Monday, November 7, 2016

Consider a monarchy? We did and said "No thanks"

According to the diary of Dr. James McHenry who, at age 33, was one of the youngest participants in the Constitutional convention, upon leaving Constitution Hall on the final day of the convention, Benjamin Franklin was asked by a certain Mrs. Powell, "Well, doctor, what have we got? A republic or a monarchy?" To which Franklin replied, "A republic, madam - if you can keep it."

On the eve of this tumultuous election I think it remains a big "if" unless we begin to do the work required of citizens of a free republic. One way to do this is by rejecting oligarchy. The most obvious manifestation of this in our time is Bushes and Clintons running to succeed each other. Are we Perón's Argentina? Do we really desire to become a Banana Republic? In my view, another way to resist oligarchy is to break the two party duopoly, especially given that some 60% U.S. of citizens admit neither party represents their views or interests, thus making us agents of our own repression.

Yesterday's New York Times featured a piece by Nikolai Tolstoy, who serves as chancellor of the International Monarchist League (such a league could certainly not have something as lowly as a chairman), in which he argued that the United States of America should consider establishing a monarchy. His argument struck me as rather convoluted and his examples cherry-picked. Perhaps the best argument against Tolstoy's case for monarchy is that constitutional monarchies didn't spare many European countries ceding their sovereignty to the E.U., of which Queen Elizabeth II is merely a citizen. Is this the French Revolution succeeding by other means? The folly of this was highlighted in an article featured in the current edition of The New Criterion by British MEP Daniel Hannan, who was driving force behind the Brexit vote: "Populism, III: Insects of the hour."

George Washington, by John Faed

Tolstoy invoked the decision by Truman and MacArthur not to oust Emperor Hirohito at the end of World War II as a tacit acknowledgement that monarchy is the best form of government. It really serves no such purpose. It was an exercise in the kind of pragmatism missing from our recent Iraqi, Afghani, Libyan, and Syrian adventures. Churchill's blaming Hitler on the U.S. is laughable. Let's talk about Treaty of Versailles, which the U.S. Senate refused to ratify, forcing us to make a separate peace with Germany. In addition to being opposed to joining the League of Nations on the grounds it would negatively impact U.S. sovereignty, some thought it too punitive and counterproductive, which it turned out to be.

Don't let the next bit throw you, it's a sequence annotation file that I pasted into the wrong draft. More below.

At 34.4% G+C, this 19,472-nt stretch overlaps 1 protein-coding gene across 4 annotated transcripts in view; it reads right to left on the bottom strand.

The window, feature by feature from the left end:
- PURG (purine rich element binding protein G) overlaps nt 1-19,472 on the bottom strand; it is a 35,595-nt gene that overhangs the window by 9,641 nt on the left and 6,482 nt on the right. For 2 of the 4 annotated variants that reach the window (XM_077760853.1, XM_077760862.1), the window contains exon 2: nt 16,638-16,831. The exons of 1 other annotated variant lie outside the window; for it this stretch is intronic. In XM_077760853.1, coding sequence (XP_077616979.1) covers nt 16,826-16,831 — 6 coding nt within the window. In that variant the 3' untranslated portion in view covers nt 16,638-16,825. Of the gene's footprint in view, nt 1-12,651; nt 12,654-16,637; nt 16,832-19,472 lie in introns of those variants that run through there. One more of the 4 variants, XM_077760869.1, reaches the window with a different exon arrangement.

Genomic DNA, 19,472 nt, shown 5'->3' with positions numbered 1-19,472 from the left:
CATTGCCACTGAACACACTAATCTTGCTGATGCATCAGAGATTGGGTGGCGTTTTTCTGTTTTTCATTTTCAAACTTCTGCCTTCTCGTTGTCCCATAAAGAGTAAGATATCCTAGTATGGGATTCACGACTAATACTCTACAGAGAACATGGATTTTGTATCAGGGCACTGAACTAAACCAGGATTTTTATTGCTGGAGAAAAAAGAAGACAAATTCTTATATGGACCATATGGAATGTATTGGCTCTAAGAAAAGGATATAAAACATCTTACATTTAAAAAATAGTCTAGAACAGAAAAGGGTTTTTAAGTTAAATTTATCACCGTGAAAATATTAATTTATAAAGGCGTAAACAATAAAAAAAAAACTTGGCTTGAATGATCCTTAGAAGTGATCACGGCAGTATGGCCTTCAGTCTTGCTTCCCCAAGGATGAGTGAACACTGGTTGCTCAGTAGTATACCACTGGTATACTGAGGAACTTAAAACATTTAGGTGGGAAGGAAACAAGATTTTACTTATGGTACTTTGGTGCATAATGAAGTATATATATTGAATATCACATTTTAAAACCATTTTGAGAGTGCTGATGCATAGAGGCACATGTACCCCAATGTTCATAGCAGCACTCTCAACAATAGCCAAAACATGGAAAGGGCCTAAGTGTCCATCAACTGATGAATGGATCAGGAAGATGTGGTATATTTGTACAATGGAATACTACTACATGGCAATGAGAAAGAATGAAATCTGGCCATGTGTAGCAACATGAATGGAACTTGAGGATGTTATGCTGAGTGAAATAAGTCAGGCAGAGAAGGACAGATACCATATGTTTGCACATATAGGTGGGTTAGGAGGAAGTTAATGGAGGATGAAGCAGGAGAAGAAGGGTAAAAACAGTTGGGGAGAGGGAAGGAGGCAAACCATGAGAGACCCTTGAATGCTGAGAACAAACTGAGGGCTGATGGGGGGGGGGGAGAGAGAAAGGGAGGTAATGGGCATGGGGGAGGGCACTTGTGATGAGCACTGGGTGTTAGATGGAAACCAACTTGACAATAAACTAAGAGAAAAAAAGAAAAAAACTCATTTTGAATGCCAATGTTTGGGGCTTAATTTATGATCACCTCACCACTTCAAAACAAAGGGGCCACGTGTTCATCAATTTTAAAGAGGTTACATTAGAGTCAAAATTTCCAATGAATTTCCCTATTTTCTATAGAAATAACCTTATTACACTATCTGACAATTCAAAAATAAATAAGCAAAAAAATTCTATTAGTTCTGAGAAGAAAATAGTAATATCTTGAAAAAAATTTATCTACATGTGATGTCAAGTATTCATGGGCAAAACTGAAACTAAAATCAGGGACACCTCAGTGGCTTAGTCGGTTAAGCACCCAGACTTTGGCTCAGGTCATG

Tolstoy cites Edmund Burke in favor of monarchy. But he leaves out that Burke argued in favor of granting the American colonists representation in Parliament, a move that more than likely would've avoided the American Revolution. One might ask, where was the wisdom and saving grace of monarchy when that reasonable argument was made? Our own history, including the madness of King George (a great movie, by-the-way, is The Madness of King George with Nigel Hawthorne playing King George III), remains the best argument against a monarchy.

Of course, George Washington vehemently declined to be crowned king. When he voluntarily left office after serving two terms as president, no less than King George III said he had "the greatest character of the age." I am not a thorough-going republican. In other words, I don't favor the abolition of British, Spanish, Belgian, Dutch, Swedish, Norwegian, or Thai monarchies. But the United States was founded as a republic and can only be true to itself by remaining one.

A monarchy? If you're a U.S. citizen, be a patriot and perish the thought. Then get to work keeping our republic. You're never beaten until you quit.


  1. Besides being more stable, and more in conformity with the immemorial philosophy of both the Greek and Latin churches, there are two great reasons to be a monarchist:

    1. Even under hostile monarchies, the Faith does better than under even indifferent republics. Something about republics just grinds the faith out of people. Compare how Christians did under centuries of the Ottomans, versus only one ccentury Turkey. Or for that matter, compare Morocco to Iran. The examples are endless.

    2. There is a massive number of sainted kings and queens. Never a president or a prime minister. And even though the former have been around longer, the latter turn around much more quickly, and the modern church canonizes much more readily.

    The only possible candidate I can think of is Gabriel Moreno, and even Bl. Karl is moving along more quickly than he is.

    I think the main problem with the republic is that it is an admittance of relativism, and it breeds mistrust of authority. I think it was Coulombe who said, something like, "a republic in a Catholic country is at best an anti-Catholic government which happens to be staffed by Catholics."

  2. How is the faith faring in Great Britain, Sweden, Norway, Belgium or Spain compared with the U.S. or even Italy? the faith in France, especially among young people seems to be on the rebound.

    I am not a fan of the canonization process the Church has developed since the 18th century. It is very juridical, very political, and hugely expensive, and largely unreflective of the sensus fidelium.

    A republic requires a moral consensus of the kind shared among the Founders of the United States and inscribed in our Declaration of Independence and Constitution.

    A republic requires a certain moral consensus


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